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# How to Create a Confidence Interval Using the F Distribution

To determine ifÂ the variances of two populations are equal, we can calculate the variance ratioÂ Ïƒ21 / Ïƒ22, whereÂ Ïƒ21Â is the variance of population 1 andÂ Ïƒ22Â is the variance of population 2.

To estimate the true population variance ratio, we typically take a simple random sample from each population and calculate the sample variance ratio,Â s12Â / s22, whereÂ s12Â  and s22Â are the sample variances for sample 1 and sample 2, respectively.

This test assumes that bothÂ s12Â  and s22Â are computed from independent samples of size n1 and n2, both drawn from normally distributed populations.

The further this ratio is from one, the stronger the evidence for unequal population variances.Â

The (1-Î±)100% confidence interval for Ïƒ21 / Ïƒ22Â is defined as:

(s12Â  / s22) * Fn1-1, n2-1, Î±/2Â  Â â‰¤Â Â Ïƒ21 / Ïƒ22Â  â‰¤Â  (s12Â  / s22) * Fn2-1, n1-1,Â Î±/2

where Fn2-1, n1-1, Î±/2Â and Fn1-1, n2-1,Â Î±/2Â are the critical values from the F distribution for the chosen significance level Î±.

The following examples illustrate how to create a confidence interval forÂ Ïƒ21 / Ïƒ22Â using three different methods:

• By hand
• Using Microsoft Excel
• Using the statistical software R

For each of the following examples, we will use the following information:

• Î± = 0.05
• n1 = 16
• n2 = 11
• s12Â =28.2
• s22Â = 19.3

## Creating a Confidence Interval By Hand

To calculate a confidence interval forÂ Ïƒ21 / Ïƒ22Â by hand, weâ€™ll simply plug in the numbers we have into the confidence interval formula:

(s12Â  / s22) * Fn1-1, n2-1,Î±/2Â  Â â‰¤Â Â Ïƒ21 / Ïƒ22Â  â‰¤Â  (s12Â  / s22) * Fn2-1, n1-1,Â Î±/2

The only numbers weâ€™re missing are the critical values.Â Luckily, we can locate these critical values in the F distribution table:

Fn2-1, n1-1, Î±/2Â  Â =Â F10, 15, 0.025Â  Â =Â 3.0602

Fn1-1, n2-1,Â Î±/2Â Â =Â  1/ F15, 10, 0.025 = 1 /Â 3.5217 =Â 0.2839

(Click to zoom in on the table)

Now we can plug all of the numbers into the confidence interval formula:

(s12Â  / s22) * Fn1-1, n2-1,Î±/2Â  Â â‰¤Â Â Ïƒ21 / Ïƒ22Â  â‰¤Â  (s12Â  / s22) * Fn2-1, n1-1,Â Î±/2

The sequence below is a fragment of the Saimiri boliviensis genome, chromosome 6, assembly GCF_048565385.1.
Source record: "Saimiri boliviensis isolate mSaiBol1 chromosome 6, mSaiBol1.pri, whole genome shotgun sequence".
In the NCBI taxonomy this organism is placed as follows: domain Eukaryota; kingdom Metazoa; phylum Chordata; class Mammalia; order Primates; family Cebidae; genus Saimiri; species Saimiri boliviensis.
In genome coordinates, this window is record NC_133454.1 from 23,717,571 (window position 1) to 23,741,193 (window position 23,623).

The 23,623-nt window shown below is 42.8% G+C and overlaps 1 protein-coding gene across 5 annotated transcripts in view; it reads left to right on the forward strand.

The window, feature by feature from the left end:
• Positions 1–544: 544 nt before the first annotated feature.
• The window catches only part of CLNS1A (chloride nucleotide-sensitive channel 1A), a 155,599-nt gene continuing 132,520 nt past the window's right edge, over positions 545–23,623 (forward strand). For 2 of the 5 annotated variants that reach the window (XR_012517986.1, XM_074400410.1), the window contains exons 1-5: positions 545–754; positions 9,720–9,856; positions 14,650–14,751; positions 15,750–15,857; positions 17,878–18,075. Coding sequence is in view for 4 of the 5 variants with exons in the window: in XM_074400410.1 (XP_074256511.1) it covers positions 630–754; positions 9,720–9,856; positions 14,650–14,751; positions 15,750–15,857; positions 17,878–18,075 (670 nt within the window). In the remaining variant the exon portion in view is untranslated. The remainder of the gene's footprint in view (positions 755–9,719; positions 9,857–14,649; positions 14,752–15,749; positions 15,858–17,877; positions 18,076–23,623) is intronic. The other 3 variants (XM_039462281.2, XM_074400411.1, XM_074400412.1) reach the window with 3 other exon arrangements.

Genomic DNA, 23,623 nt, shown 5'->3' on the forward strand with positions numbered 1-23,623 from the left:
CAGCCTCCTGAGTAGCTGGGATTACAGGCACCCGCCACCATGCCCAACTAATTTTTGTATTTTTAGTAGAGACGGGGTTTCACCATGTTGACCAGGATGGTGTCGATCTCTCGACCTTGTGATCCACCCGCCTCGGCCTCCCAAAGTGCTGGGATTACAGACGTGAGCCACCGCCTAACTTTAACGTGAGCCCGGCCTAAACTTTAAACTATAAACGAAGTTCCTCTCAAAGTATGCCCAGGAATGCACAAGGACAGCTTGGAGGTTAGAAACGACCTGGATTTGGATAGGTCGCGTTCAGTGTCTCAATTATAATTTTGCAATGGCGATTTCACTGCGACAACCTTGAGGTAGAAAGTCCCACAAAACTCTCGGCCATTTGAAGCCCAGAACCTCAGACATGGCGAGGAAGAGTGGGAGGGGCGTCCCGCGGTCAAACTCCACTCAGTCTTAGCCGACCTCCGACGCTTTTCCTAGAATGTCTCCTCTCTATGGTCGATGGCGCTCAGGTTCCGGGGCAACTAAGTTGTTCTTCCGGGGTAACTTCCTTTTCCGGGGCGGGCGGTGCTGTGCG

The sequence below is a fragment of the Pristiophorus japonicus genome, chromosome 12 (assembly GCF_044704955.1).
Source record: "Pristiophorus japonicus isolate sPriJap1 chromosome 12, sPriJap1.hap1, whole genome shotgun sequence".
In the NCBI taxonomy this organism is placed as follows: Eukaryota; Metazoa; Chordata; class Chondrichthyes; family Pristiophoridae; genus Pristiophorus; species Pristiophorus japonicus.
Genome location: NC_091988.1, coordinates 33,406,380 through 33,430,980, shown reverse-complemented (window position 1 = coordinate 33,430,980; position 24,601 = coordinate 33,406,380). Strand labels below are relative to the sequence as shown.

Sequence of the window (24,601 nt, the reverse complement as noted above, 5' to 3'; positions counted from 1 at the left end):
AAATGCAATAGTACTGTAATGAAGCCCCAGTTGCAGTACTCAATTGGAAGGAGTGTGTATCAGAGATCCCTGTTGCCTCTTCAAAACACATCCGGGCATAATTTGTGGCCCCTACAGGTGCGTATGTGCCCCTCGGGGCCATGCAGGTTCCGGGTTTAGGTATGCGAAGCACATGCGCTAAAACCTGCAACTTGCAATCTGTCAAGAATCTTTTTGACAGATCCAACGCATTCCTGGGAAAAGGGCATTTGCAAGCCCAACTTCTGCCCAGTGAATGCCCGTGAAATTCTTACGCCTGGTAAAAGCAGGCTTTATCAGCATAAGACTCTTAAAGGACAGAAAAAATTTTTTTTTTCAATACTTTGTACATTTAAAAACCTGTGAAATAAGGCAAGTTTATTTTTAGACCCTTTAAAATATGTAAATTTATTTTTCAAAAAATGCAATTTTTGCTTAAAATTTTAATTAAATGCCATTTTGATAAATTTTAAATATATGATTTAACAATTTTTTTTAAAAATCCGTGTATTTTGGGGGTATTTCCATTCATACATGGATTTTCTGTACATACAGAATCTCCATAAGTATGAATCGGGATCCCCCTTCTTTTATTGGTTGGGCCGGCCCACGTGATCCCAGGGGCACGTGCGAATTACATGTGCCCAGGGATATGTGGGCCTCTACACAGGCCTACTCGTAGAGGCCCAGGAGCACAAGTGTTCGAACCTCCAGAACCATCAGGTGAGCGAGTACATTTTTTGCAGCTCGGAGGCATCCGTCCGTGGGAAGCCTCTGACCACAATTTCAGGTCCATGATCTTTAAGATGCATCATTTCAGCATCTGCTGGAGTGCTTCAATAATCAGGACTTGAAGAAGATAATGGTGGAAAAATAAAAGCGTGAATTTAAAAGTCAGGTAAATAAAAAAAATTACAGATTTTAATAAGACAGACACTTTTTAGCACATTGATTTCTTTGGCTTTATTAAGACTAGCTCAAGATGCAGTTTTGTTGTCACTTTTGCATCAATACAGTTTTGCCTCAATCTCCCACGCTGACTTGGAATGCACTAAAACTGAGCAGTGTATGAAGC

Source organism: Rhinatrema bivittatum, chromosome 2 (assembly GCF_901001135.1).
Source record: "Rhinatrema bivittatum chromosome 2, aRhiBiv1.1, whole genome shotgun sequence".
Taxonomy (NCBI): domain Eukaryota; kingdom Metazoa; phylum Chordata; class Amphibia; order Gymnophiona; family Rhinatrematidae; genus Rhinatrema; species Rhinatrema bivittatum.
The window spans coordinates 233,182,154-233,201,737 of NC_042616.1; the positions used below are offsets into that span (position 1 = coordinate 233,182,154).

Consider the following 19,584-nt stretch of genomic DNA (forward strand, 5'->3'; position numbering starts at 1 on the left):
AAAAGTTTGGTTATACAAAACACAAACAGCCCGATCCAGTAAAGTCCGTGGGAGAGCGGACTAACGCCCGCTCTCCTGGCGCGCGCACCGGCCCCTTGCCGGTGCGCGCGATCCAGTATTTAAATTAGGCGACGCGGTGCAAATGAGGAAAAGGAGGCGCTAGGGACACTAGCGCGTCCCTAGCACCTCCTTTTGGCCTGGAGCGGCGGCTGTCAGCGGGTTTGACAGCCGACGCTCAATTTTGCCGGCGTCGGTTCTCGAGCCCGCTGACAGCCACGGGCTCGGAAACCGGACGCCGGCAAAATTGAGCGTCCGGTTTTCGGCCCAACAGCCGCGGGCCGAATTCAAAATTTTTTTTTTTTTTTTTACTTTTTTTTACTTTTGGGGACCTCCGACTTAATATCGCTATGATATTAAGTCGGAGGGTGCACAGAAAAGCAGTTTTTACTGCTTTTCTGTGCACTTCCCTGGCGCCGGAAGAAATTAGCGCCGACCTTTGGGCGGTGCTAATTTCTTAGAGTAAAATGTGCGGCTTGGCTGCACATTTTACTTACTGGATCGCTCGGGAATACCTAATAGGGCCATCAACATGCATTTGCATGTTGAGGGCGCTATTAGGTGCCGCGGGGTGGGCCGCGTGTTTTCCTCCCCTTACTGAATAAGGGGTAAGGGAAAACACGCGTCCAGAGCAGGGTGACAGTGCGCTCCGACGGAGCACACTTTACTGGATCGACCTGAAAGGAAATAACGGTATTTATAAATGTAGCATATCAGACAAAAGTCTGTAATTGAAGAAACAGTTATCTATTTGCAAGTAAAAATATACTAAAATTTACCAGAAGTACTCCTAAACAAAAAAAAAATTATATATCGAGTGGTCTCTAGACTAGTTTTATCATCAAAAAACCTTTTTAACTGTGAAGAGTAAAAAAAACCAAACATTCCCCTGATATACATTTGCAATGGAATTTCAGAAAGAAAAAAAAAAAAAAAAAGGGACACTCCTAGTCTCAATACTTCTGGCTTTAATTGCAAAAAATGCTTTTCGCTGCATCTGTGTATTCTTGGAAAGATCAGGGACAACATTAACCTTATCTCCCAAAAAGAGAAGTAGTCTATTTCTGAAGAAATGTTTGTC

(28.2 / 19.3) * (0.2839)Â â‰¤Â Â Ïƒ21 / Ïƒ22Â  â‰¤Â  (28.2 / 19.3) * (3.0602)

0.4148 â‰¤Â Â Ïƒ21 / Ïƒ22Â  â‰¤Â  4.4714

Thus, the 95% confidence interval for the ratio of the population variances isÂ (0.4148, 4.4714).

## Creating a Confidence Interval Using Excel

The following image shows how to calculate a 95% confidence interval for the ratio of population variances in Excel. The lower and upper bounds of the confidence interval are displayed in column E and the formula used to find the lower and upper bounds are displayed in column F:

Thus, the 95% confidence interval for the ratio of the population variances isÂ (0.4148, 4.4714). This matches what we got when we calculated the confidence interval by hand.

## Creating a Confidence Interval Using R

The following code illustrates how to calculate a 95% confidence interval for the ratio of population variances in R:

```#define significance level, sample sizes, and sample variances
alpha #define F critical values
upper_crit #find confidence interval
lower_bound #output confidence interval
paste0("(", lower_bound, ", ", upper_bound, " )")

#[1] "(0.414899337980266, 4.47137571035219 )"
```

Thus, the 95% confidence interval for the ratio of the population variances isÂ (0.4148, 4.4714). This matches what we got when we calculated the confidence interval by hand.